Greece: Starting an online store is no easy business

It took 10 months, a fat bundle of paperwork, countless certificates, long hours of haggling with bureaucrats and overcoming myriad other inconceivable obstacles for one group of young entrepreneurs to open an online store.

“An online store is more complicated than a regular store basically because of the way payments are carried out,” explained Fotis Antonopoulos, one of the co-founders of www.oliveshop.com, which sells olive oil-based products such as cosmetics, mostly to foreign markets. “Most stores begin operating after receiving only the approval regarding their brand name, as the bureaucracy involved takes such a long time to complete that it is simply impossible to keep up with the operational costs, such as paying rent on obligatory headquarters, without making any sales,” said Antonopoulos.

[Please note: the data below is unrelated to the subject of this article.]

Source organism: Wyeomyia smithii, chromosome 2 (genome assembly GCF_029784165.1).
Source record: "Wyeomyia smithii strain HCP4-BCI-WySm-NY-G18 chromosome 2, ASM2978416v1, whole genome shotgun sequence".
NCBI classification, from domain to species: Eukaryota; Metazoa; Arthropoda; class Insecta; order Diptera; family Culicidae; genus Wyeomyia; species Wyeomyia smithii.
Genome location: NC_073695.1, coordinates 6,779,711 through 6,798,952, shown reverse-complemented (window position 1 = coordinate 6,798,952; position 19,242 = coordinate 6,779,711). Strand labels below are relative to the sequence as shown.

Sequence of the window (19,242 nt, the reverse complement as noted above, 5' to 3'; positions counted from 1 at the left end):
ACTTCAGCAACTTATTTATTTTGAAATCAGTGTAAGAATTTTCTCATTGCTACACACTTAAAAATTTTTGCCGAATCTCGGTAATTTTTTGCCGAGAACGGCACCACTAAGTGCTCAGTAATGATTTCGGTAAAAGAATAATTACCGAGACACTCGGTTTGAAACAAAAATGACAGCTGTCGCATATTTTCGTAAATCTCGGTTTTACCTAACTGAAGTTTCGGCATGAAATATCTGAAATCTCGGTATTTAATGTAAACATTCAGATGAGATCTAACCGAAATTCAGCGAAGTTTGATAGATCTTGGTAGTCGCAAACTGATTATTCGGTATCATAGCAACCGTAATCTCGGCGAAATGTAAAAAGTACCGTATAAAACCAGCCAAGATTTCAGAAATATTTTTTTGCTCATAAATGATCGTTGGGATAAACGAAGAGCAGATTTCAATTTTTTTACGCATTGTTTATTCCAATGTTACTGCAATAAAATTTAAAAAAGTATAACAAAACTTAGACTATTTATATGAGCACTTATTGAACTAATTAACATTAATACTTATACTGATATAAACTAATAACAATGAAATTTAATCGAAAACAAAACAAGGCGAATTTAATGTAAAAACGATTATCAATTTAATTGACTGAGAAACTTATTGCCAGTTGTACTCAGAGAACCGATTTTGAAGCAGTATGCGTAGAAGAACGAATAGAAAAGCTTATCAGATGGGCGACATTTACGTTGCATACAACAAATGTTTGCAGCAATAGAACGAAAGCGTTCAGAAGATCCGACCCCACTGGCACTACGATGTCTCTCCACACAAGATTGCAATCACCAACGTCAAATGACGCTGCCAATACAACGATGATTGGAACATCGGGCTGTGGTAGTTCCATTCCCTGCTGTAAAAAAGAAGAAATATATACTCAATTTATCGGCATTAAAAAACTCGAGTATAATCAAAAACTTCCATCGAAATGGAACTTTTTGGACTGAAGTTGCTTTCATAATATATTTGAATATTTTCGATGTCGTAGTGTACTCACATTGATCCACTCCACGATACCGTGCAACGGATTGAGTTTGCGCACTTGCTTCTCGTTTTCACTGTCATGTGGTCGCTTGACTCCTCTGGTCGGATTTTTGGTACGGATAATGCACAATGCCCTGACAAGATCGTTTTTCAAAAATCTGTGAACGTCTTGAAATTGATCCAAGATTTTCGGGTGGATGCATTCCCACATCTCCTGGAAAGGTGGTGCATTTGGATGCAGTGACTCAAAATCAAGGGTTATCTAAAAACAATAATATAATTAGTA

Antonopoulos and his partners spent hours collecting papers from tax offices, the Athens Chamber of Commerce and Industry, the municipal service where the company is based, the health inspector’s office, the fire department and banks. At the health department, they were told that all the shareholders of the company would have to provide chest X-rays, and, in the most surreal demand of all, stool samples.

À quelques reprises, j’ai pu lire que la faillite de la Grèce n’était pas imputable à la taille de son gouvernement puisque le nombre de fonctionnaires et les dépenses de l’État étaient comparables à beaucoup d’autres pays. Ces gens ont oublié de se poser une question fondamentale: que font les fonctionnaires et comment est utilisé l’argent dépensé…